Today I met someone who oozed passion to write and had ideas for books nearly tumbling out of her. Like so many other fresh bloggers, she was nervous to hit that publish button on her blog for a variety of reasons.
I left that conversation feeling like there are many writers out there who need to be encouraged to write out their souls for such a time as this. If you’re trying to create or continue a blog, write a book, or simply start putting pen on paper…may you find courage to continue with these 3 things I’ve learned as a writer.
1: WHAT YOU PUBLISH TODAY IS WHO YOU ARE TODAY
There’s nothing more frightening when you publish a blog or book than wondering whether you’re wrong, immature/imperfect, or (for me) missing God’s heart somewhere. That fear can do two things: Make us too afraid to publish our work at all, or make us constantly second guess the writing we have published.
Over two years ago I published my first book, Gray Faith. As excited as I was immediately after publishing, I became nervous as the months went on that maybe I should have changed something. Maybe parts weren’t so perfect. Maybe I shared a little too much a little too harshly in places.
It’s like realizing you’ve left all your unmentionables out on the clothes line right as a crowd of people shows up for your child’s birthday party. (Umm…err…oops…those red ones aren’t mine…I mean….avert your eyes!!…this is awkward.)
And to be honest, that fear has caused me to feel ashamed of that precious work I poured my soul into.
Guess what? It’s not perfect. And some of the things I believed then have probably changed since publication. But that was who and where I was then, and it is no less a valid part of my life for that reason. Paul says we know in part on this earth, not fully. That’s OK…write anyway.
People need to hear your honest account of where you are now, because someone else is exactly in that place. They need to see some of your immaturity or brokenness so they know they’re not the only one. They need to see you wrestle through tough issues without having the answers yet because chances are they’re in the middle of a crisis they don’t have answers for either. Bottom line: you are human and every time you write it is where you are on your journey TODAY. Today is real, it’s raw, and it’s important. Don’t let fear keep you from putting your today self out there.
2: READERS DON’T MAKE WRITERS
You’ll be tempted as a writer to constantly try to validate who you are by how many people are reading your content. How many blog subscribers? How many books sold? How many shares on facebook? How many comments did you get from people who aren’t related to you?
Guess what? Readers don’t make writers….writing makes you so.
My four year old is a dancer. Has he taken lessons? No. Does he dance in public? Well…yes, but not on a stage. Does he occasionally get a little over-zealous and remove clothing articles mid-dance? Yes. Regardless, the boy is a dancer because when the music starts playing his body has to move. He can’t help it. It’s his expression of joy, rhythm, soul. And seriously…it’s inspirational to watch.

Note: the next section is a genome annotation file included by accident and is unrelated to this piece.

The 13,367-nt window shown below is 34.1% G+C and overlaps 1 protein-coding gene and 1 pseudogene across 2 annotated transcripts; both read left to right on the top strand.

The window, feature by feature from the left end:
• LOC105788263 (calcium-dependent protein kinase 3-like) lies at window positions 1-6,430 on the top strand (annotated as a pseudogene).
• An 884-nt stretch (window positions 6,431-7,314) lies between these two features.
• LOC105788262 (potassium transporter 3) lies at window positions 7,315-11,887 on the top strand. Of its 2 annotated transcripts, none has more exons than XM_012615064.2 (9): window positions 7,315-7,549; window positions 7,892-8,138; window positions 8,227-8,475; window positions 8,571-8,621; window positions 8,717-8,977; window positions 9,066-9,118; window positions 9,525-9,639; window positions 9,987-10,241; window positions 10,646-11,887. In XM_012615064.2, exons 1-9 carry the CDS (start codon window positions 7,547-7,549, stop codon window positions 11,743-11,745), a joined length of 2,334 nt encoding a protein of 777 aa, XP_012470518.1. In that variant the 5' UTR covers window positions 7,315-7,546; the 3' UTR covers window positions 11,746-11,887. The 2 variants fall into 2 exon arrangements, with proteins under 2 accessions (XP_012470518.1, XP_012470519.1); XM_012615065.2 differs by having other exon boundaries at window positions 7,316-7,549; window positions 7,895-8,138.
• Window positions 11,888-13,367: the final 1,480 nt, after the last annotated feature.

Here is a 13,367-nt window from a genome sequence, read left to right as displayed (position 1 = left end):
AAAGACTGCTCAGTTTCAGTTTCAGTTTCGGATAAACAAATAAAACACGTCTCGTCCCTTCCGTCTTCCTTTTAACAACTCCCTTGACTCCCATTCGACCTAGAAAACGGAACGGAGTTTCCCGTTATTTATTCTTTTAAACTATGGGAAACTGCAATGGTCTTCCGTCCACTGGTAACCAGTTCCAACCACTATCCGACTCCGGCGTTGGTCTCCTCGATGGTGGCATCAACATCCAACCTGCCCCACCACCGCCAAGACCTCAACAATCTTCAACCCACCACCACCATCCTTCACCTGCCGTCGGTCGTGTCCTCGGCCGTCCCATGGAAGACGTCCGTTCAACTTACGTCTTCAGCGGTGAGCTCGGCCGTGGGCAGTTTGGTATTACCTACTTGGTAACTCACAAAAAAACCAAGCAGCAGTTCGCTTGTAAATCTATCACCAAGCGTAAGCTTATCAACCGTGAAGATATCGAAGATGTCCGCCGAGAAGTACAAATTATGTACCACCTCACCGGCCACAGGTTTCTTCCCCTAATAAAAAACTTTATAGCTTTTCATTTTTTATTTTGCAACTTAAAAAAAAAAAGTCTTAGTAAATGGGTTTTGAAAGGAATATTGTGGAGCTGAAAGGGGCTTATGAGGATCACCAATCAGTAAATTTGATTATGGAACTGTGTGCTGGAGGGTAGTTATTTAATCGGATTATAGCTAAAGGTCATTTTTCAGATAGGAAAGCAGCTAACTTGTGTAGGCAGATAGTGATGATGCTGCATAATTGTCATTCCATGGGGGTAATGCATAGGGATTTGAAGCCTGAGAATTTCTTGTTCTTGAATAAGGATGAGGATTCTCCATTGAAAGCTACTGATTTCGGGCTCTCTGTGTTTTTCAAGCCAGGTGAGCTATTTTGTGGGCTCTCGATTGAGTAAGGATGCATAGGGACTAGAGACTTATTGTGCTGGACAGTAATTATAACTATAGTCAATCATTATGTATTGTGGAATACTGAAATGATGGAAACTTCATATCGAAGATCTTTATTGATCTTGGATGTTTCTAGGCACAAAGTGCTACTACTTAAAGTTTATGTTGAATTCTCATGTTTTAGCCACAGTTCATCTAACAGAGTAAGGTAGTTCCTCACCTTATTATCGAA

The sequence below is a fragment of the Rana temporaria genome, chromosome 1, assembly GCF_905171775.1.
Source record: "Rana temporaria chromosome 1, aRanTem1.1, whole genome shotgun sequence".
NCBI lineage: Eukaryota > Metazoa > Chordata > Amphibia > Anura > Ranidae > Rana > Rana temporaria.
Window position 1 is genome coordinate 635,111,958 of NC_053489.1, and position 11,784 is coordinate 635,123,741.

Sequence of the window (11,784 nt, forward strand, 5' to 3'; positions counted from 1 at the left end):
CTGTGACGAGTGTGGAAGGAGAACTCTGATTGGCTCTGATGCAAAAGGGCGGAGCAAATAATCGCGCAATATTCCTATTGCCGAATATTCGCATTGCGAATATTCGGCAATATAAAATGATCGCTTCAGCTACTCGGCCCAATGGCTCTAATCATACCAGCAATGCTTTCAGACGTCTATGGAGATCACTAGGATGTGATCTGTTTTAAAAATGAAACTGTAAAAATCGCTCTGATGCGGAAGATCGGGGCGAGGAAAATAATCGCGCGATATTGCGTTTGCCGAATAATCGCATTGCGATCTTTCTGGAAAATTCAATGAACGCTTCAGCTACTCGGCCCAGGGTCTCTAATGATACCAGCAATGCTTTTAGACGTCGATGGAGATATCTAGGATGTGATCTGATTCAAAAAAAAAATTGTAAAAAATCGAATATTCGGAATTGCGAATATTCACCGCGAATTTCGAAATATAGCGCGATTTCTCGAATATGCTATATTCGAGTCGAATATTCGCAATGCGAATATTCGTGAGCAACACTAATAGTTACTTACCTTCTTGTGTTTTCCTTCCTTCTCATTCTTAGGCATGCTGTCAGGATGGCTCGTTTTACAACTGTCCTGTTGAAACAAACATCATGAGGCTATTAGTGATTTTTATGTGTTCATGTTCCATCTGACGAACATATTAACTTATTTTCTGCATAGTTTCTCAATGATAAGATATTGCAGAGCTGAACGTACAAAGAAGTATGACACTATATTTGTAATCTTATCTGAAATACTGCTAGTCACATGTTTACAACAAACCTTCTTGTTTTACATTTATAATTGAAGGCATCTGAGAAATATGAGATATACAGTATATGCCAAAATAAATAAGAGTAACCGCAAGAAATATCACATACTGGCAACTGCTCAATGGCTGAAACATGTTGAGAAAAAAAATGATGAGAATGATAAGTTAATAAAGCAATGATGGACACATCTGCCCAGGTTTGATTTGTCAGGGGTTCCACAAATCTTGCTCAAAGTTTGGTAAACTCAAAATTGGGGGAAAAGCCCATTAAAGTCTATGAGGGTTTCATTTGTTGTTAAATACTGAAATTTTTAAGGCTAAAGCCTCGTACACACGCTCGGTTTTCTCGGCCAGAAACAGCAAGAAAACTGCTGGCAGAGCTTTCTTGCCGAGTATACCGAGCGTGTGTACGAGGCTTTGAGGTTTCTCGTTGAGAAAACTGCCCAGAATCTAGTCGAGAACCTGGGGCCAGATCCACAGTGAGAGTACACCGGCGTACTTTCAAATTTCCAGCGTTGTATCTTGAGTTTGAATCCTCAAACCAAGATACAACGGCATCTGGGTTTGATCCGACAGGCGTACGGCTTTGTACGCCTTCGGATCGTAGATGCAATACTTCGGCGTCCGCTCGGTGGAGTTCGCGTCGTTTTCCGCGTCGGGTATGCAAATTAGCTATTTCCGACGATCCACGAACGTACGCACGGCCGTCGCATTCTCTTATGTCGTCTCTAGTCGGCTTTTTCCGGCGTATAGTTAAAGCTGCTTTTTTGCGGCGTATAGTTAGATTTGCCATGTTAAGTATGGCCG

Writing is the same. If you write for no other reason, do it because you’re soul can’t contain the words and thoughts in your mind. Do it because writing helps you process the rhythm of who you are and where you’re going. Write your true self (although unlike my 4 year old, maybe keep your pants on). Sure, do it because you believe even one other person might need to be inspired by those words. But do it first because God made you that way and He wants to create with you.
3: YOU ALWAYS HAVE ROOM TO GROW
When I first started blogging over five years ago, I had an awkward and slightly self-centered blog title, (“The Carrye Chronicles”…not even joking) no vision for who I would connect with, no writer’s conference under my belt, and the naive confidence to write my little heart out anyway. Had I tried to disqualify myself early on, I easily could have. But I would have missed out on something that fills my soul, and others would have missed out on sharing life with me this way.
We all start somewhere. The baby steps of writing you take today, even if they feel awkward or clumsy, are helping you build up your writer strength and find your voice.
There’s a story I heard once (that I’m probably going to butcher) about a man around 60 who wanted a talented musician to teach him to play an instrument. The musician said, “Sure, I’ll teach you. You’ll be able to play well in five years.” The would-be musician gasped, “Five years! But that’s far too long to wait!” And the gifted musician said, “In five years you can play well or in five years you can still not know how to play. Either way, you’ll be five years older.”
The same is true of you: You can start now knowing nothing and grow your craft through practice, asking friends to lend an editor’s eye, going to writer’s conferences or workshops, and meeting up with other writer’s for inspiration and motivation. Or you can wait and five years from now still be waiting.
Never believe that you’ve come to a place where you’ve got nothing left to learn and no more room to grow.
But don’t strangle the beautiful gift of your writing for yourself and others by believing it’s not worth taking that first step. Because there’s no time like now to start writing, and no one but you with your story.
If YOU are a new writer or trying to get your feet wet, I invite you to reach out and submit a guest post to my blog! Sometimes just the step of putting yourself out there can give you courage to create a blog or book of your own.